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Located at most of the larger and more popular nature sites.  

Museums and cultural establishments, visitor centers provide information and the chance to purchase souvenirs.

Reykjanes Geopark visitor center
 Reykjanes geopark visitors’ center and tourist information Open all year Summer 9-17 Winter 12-17   The Reykjanes geopark visitors’ center is located in Duus museum, Reykjanesbæ. It serves as a regional tourist information where travelers can get general information about Reykjanes peninsula, Iceland and need to know information on traveling in Iceland. The visitors’ center has an exhibition on the geology of the Reykjanes peninsula and its unique geology.  A great place to get information about what you are seeing and experiencing when traveling in Reykjanes. 
KVIKAN - House of Culture and Natural Resources
In order to enjoy a couple of visits to the Blue Lagoon it makes a lot of  sense to stay overnight in the nearby fishing community of Grindavík, onthe south side of the Reykjanes peninsula, Grindavik is worth a visit on its own. This is a pleasant area to do some hiking (for all levels), followed by a refreshing swim at the local pool. Settled in the year 934, the town has remained one of the main sources of salted fish in Iceland. Now there are approximately 2500 inhabitants, most of whom base their livelihoods on fishing and fish-related industries. Grindavík's illustrious history goes back to when it was a major trading centre during the Middle Ages in the booming Hanseatic period. It was raided by pirates many times and has been the site of many ship- wrecks over the ages. There is a statue dedicated to the families of local fishermen lost at sea, but even more poignant are the remains of two more recent shipwrecks and their memorials along a circular hike around the town. There is still an active fishing fleet in Grindavík and most of their catches go to the local factory that specialises in processing salted fish for export. In the late 19th century, salted fish was to Iceland what oil is to Saudi Arabia, and indeed, the image of a golden cod was on Iceland's original coat of arms. As you stroll along one of the best harbours in Iceland, you will arrive at the Icelandic Saltfish Museum, where you can learn more about the industry that is an important element in Iceland's economic development and prosperity. It opened in 2002 and is dedicated to the history of the salt fish, with a vividly depicted exhibition on the struggle for survival, which is a metaphor for the country as well as the salt fish industry.The saltfishmuseum is located only a few minutes away from the Blue Lagoon. Visitors are guided through the museum with a CD player andcan choose between Icelandic, English, German and French. Caféteria. Opening hours Week days: Saturdays: Sundays: May 15th - September 15th 10:00-17:00 10:00-17:00 10:00-17:00 September 16th - May 14th 10:00-17:00 11:00-17:00 11:00-17:00 Also open on request for groups.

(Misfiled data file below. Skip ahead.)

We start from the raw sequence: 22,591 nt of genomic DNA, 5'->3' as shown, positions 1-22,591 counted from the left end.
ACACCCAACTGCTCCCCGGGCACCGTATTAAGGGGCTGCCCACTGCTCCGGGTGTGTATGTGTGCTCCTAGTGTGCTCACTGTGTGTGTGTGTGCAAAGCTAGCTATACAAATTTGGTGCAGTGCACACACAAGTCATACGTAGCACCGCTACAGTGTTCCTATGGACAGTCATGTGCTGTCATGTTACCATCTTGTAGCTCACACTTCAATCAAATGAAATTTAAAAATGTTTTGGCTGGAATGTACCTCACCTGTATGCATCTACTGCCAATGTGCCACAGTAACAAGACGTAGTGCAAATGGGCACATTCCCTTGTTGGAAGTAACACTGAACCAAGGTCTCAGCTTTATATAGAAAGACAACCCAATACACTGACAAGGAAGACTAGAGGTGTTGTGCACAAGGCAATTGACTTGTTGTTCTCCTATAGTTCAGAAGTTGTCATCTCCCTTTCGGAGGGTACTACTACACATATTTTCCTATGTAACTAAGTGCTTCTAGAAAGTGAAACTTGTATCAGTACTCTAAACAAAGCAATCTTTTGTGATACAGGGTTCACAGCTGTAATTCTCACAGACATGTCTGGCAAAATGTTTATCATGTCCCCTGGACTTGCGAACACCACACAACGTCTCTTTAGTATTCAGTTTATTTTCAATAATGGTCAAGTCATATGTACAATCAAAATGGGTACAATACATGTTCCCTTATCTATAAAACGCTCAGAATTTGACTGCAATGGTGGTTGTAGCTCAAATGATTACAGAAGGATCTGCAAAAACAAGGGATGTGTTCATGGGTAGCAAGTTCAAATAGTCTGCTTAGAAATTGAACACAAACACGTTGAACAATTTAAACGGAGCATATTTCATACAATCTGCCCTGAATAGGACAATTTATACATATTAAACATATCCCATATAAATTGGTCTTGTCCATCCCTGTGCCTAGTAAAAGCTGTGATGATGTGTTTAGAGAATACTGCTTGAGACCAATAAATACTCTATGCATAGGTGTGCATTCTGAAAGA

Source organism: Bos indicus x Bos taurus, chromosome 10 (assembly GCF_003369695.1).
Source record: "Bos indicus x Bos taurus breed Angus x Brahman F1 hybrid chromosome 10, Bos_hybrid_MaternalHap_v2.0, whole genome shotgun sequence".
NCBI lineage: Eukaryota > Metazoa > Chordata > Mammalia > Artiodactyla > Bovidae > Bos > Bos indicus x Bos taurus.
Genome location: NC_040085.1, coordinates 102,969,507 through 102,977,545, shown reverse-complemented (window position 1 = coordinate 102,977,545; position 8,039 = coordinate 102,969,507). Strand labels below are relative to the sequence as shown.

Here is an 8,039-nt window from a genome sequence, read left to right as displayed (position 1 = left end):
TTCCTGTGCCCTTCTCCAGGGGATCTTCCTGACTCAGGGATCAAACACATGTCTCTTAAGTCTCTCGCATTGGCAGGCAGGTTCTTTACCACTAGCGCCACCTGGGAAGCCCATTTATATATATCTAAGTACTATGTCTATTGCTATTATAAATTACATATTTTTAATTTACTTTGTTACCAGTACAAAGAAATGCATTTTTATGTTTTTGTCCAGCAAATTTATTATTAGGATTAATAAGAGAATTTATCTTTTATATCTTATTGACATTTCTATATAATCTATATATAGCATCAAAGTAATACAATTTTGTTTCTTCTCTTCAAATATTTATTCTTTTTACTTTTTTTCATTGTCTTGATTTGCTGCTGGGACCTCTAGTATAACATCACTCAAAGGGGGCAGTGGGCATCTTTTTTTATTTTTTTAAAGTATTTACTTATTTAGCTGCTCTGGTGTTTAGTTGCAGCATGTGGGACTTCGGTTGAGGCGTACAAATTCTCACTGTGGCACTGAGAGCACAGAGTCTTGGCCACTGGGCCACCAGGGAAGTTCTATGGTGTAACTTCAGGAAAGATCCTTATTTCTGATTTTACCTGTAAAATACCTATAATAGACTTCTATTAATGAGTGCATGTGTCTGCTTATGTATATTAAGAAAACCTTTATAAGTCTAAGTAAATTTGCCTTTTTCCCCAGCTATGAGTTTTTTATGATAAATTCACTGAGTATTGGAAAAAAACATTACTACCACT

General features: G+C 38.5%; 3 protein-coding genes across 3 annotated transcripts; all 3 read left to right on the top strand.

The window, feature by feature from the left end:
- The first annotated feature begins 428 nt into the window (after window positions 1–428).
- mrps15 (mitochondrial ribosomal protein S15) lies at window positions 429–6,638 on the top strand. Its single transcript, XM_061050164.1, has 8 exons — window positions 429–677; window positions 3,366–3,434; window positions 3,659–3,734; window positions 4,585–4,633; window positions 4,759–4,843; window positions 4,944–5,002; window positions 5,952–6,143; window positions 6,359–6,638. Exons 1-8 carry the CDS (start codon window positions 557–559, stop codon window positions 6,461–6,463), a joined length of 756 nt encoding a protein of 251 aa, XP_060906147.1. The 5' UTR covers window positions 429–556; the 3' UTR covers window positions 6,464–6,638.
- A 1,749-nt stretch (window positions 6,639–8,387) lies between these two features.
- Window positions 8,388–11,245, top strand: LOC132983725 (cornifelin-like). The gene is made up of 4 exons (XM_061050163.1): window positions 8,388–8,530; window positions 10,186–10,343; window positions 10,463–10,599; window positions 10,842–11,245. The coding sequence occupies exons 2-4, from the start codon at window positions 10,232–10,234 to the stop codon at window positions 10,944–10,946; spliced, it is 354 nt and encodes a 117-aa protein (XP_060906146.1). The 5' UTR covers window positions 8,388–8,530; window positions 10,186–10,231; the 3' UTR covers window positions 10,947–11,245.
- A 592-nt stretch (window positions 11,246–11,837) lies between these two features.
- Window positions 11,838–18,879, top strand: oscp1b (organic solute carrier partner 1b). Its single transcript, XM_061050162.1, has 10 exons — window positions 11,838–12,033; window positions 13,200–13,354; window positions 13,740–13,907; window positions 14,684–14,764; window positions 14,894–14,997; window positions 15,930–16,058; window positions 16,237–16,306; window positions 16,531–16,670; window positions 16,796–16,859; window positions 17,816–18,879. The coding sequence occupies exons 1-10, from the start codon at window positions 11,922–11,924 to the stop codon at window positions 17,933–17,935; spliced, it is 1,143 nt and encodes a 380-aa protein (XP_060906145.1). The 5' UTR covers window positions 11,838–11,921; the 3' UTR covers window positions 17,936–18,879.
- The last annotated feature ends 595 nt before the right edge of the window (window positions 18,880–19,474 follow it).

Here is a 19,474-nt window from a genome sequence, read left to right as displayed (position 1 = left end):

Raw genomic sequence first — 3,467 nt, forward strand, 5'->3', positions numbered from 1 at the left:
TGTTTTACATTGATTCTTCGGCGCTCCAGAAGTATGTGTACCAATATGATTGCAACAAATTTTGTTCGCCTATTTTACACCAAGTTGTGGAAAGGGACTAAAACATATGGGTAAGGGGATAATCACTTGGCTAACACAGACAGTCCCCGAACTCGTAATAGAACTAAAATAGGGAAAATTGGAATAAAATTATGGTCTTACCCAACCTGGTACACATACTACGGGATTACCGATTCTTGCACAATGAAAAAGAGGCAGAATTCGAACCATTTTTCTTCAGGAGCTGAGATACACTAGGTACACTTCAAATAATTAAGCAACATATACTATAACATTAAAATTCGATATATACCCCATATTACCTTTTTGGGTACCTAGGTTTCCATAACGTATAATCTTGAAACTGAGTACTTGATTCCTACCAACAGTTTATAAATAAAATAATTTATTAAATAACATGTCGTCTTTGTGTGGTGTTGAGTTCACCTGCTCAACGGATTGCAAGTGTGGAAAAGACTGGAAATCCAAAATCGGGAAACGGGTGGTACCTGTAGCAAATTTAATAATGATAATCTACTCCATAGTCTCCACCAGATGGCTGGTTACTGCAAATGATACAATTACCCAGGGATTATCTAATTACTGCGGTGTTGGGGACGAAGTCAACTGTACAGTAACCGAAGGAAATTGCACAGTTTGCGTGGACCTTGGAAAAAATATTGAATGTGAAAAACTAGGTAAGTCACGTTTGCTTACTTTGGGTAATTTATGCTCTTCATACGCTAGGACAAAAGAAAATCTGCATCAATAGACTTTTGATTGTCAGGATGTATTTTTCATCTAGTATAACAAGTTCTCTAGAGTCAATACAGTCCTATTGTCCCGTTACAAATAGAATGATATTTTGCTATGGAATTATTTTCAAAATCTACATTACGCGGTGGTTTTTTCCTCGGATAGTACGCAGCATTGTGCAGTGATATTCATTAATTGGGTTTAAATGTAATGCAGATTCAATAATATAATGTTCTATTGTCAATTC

Duus Museum - Cultural Center
Duus Museum is the Art and Cultural Center of Reykjanesbær where you can experience diverse exhibitions and cultural activities all year round. The museum houses exhibition halls for the Art Museum of Reykjanesbær and Heritage Museum of Reykjanesbær which offer new and exciting exhibitions throughout the year. The Reykjanes Maritime Center displays a collection of over 100 model boats built by the skipper Grímur Karlsson. A Tourist Information and Reykjanes Geopark Visitor Center are also located in the museum. We are open every day from 12:00 – 17:00.  
Aurora Basecamp
Aurora Basecamp is a one-of-a-kind facility, offering guests the chance to experience a real-time, indoor simulation of the Northern Lights, in a warm and relaxing environment. From there, our expert guides lead you out into the Icelandic night, and if the conditions are right you’ll get breathtaking views and photos of the real thing! Located just 20 minutes from Reykjavik, Aurora Basecamp provides a comfortable and inviting setting for the perfect Northern Lights experience.
Southwest Iceland Nature Research Centre
Southwest Iceland Nature Research Centre is a regional institute of natural research and is based in Sandgerði. It was established in the year 2000 and is one of eight regional Nature Centres in Iceland. The institutes main focus is on ecology of marine invertebrates, exotic species in Icelandic waters, avian studies, and shoreline monitoring. The centre is also involved in various teaching programs for all educational levels. Southwest Iceland Nature Research Centre shares research facilities and housing with The Sudurnes Science and Learning Center and The University of Iceland‘s Research Centre in Sudurnes and are many of the researches done in collaboration between the institutes.